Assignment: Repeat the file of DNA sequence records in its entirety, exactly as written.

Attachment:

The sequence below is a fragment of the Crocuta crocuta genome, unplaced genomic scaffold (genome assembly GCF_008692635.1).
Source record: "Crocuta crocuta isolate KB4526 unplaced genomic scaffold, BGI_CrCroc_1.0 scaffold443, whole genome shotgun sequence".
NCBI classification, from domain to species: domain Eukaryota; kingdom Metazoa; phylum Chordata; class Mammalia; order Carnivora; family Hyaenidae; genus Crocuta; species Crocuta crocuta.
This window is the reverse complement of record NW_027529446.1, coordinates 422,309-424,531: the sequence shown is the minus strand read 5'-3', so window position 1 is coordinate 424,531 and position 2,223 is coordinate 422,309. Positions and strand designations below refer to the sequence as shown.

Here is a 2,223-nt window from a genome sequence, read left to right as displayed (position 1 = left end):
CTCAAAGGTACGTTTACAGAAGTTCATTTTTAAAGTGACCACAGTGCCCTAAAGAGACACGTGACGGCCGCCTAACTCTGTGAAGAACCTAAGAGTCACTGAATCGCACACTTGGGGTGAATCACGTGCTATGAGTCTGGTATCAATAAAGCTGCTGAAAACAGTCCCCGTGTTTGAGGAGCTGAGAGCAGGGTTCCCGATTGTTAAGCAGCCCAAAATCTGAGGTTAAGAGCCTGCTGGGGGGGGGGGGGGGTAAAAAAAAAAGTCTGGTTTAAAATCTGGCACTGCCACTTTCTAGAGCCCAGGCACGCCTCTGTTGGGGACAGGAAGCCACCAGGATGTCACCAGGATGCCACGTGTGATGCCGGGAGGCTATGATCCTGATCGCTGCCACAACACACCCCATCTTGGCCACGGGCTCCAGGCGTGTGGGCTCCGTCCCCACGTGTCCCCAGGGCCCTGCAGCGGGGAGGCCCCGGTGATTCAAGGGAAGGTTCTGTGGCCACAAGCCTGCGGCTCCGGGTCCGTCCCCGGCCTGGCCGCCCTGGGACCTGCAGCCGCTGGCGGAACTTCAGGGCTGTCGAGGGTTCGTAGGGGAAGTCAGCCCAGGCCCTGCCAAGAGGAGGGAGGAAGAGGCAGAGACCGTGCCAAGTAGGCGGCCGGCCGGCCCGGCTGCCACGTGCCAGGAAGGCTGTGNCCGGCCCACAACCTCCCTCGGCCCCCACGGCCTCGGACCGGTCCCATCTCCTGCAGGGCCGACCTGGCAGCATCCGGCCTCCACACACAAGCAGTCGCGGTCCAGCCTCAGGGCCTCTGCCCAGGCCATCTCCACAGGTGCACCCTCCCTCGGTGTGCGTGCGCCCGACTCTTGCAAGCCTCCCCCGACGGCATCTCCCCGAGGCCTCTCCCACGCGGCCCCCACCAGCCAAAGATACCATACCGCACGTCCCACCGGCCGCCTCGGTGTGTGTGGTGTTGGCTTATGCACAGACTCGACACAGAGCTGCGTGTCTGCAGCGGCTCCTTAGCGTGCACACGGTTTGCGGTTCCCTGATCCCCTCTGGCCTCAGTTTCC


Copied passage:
The sequence below is a fragment of the Crocuta crocuta genome, unplaced genomic scaffold (genome assembly GCF_008692635.1).
Source record: "Crocuta crocuta isolate KB4526 unplaced genomic scaffold, BGI_CrCroc_1.0 scaffold443, whole genome shotgun sequence".
NCBI classification, from domain to species: domain Eukaryota; kingdom Metazoa; phylum Chordata; class Mammalia; order Carnivora; family Hyaenidae; genus Crocuta; species Crocuta crocuta.
This window is the reverse complement of record NW_027529446.1, coordinates 422,309-424,531: the sequence shown is the minus strand read 5'-3', so window position 1 is coordinate 424,531 and position 2,223 is coordinate 422,309. Positions and strand designations below refer to the sequence as shown.

Here is a 2,223-nt window from a genome sequence, read left to right as displayed (position 1 = left end):
CTCAAAGGTACGTTTACAGAAGTTCATTTTTAAAGTGACCACAGTGCCCTAAAGAGACACGTGACGGCCGCCTAACTCTGTGAAGAACCTAAGAGTCACTGAATCGCACACTTGGGGTGAATCACGTGCTATGAGTCTGGTATCAATAAAGCTGCTGAAAACAGTCCCCGTGTTTGAGGAGCTGAGAGCAGGGTTCCCGATTGTTAAGCAGCCCAAAATCTGAGGTTAAGAGCCTGCTGGGGGGGGGGGGGGGTAAAAAAAAAAGTCTGGTTTAAAATCTGGCACTGCCACTTTCTAGAGCCCAGGCACGCCTCTGTTGGGGACAGGAAGCCACCAGGATGTCACCAGGATGCCACGTGTGATGCCGGGAGGCTATGATCCTGATCGCTGCCACAACACACCCCATCTTGGCCACGGGCTCCAGGCGTGTGGGCTCCGTCCCCACGTGTCCCCAGGGCCCTGCAGCGGGGAGGCCCCGGTGATTCAAGGGAAGGTTCTGTGGCCACAAGCCTGCGGCTCCGGGTCCGTCCCCGGCCTGGCCGCCCTGGGACCTGCAGCCGCTGGCGGAACTTCAGGGCTGTCGAGGGTTCGTAGGGGAAGTCAGCCCAGGCCCTGCCAAGAGGAGGGAGGAAGAGGCAGAGACCGTGCCAAGTAGGCGGCCGGCCGGCCCGGCTGCCACGTGCCAGGAAGGCTGTGNCCGGCCCACAACCTCCCTCGGCCCCCACGGCCTCGGACCGGTCCCATCTCCTGCAGGGCCGACCTGGCAGCATCCGGCCTCCACACACAAGCAGTCGCGGTCCAGCCTCAGGGCCTCTGCCCAGGCCATCTCCACAGGTGCACCCTCCCTCGGTGTGCGTGCGCCCGACTCTTGCAAGCCTCCCCCGACGGCATCTCCCCGAGGCCTCTCCCACGCGGCCCCCACCAGCCAAAGATACCATACCGCACGTCCCACCGGCCGCCTCGGTGTGTGTGGTGTTGGCTTATGCACAGACTCGACACAGAGCTGCGTGTCTGCAGCGGCTCCTTAGCGTGCACACGGTTTGCGGTTCCCTGATCCCCTCTGGCCTCAGTTTCC